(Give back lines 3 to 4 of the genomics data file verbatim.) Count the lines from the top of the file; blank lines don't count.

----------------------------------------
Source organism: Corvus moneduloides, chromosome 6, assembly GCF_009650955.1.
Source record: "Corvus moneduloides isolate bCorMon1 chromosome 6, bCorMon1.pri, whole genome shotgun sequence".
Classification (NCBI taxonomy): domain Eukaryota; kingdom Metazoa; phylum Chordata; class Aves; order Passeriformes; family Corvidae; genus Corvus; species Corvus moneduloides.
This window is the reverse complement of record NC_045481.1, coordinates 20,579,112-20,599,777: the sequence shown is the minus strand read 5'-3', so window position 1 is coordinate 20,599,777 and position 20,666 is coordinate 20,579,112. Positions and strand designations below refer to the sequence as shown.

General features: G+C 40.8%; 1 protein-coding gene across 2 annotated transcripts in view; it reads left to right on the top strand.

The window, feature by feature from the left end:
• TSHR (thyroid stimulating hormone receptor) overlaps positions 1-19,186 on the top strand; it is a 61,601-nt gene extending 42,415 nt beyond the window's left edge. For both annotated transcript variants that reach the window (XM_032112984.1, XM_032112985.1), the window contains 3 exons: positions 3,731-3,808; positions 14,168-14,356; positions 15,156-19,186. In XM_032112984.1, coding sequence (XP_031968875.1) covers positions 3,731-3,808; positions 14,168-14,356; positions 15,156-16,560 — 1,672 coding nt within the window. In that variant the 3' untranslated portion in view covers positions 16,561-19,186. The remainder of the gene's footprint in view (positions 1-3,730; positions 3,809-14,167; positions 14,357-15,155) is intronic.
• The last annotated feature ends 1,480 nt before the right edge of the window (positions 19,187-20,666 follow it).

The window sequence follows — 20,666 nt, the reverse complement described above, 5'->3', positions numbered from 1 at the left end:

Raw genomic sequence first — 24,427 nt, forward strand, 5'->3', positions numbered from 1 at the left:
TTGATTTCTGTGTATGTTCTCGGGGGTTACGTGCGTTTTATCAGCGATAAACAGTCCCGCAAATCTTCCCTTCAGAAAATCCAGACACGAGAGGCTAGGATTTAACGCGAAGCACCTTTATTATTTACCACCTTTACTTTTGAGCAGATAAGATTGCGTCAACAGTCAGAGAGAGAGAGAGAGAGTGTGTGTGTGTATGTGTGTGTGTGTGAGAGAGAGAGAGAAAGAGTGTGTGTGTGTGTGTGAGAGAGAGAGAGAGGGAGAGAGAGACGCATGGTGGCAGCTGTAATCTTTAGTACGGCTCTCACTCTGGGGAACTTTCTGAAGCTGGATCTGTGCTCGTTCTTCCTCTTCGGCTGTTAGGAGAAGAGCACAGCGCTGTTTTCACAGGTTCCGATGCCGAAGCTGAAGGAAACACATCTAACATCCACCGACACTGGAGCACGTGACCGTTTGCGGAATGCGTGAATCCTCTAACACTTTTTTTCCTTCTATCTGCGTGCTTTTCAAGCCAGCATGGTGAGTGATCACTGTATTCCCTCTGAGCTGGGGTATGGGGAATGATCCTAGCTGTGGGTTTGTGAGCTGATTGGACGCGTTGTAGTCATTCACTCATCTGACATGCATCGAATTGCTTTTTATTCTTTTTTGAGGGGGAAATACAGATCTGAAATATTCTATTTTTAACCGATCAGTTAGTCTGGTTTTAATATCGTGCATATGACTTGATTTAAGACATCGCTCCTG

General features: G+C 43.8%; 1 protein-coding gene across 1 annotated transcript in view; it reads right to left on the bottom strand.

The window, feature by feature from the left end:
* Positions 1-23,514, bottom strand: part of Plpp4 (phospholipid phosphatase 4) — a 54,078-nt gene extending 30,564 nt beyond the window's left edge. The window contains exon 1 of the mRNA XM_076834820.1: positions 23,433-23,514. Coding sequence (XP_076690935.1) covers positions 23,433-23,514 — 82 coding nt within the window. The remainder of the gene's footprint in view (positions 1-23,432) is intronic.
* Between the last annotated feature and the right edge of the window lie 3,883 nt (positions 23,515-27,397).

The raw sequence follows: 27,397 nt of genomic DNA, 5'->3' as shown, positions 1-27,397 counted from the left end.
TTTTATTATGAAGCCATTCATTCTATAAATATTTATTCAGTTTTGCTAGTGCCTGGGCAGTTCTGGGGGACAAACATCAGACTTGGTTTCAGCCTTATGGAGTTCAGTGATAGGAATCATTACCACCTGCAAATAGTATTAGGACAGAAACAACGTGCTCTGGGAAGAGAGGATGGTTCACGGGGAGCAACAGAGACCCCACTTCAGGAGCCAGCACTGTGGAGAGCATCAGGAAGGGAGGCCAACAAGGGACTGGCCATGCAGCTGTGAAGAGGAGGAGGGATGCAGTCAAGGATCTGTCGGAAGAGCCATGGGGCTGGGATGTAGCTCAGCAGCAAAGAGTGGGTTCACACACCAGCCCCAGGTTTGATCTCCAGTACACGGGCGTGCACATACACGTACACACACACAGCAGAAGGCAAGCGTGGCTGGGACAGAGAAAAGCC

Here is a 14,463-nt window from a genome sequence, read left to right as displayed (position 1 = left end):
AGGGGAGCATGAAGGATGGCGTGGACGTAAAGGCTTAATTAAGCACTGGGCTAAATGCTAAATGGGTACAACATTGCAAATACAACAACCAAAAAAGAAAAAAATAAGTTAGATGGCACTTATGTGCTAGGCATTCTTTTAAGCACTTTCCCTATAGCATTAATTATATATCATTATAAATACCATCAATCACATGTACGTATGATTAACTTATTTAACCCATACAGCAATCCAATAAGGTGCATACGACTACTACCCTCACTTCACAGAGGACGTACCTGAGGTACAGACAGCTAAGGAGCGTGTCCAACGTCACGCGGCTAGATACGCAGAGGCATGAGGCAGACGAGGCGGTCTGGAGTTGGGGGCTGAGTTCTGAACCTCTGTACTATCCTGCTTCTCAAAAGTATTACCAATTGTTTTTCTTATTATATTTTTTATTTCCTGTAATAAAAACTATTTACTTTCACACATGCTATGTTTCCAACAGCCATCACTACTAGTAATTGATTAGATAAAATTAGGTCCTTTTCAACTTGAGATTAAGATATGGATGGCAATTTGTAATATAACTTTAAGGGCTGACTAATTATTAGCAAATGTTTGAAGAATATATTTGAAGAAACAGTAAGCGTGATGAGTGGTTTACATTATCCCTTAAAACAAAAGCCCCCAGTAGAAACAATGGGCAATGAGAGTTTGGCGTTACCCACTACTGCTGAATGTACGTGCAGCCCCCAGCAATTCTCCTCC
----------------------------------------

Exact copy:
Classification (NCBI taxonomy): domain Eukaryota; kingdom Metazoa; phylum Chordata; class Aves; order Passeriformes; family Corvidae; genus Corvus; species Corvus moneduloides.
This window is the reverse complement of record NC_045481.1, coordinates 20,579,112-20,599,777: the sequence shown is the minus strand read 5'-3', so window position 1 is coordinate 20,599,777 and position 20,666 is coordinate 20,579,112. Positions and strand designations below refer to the sequence as shown.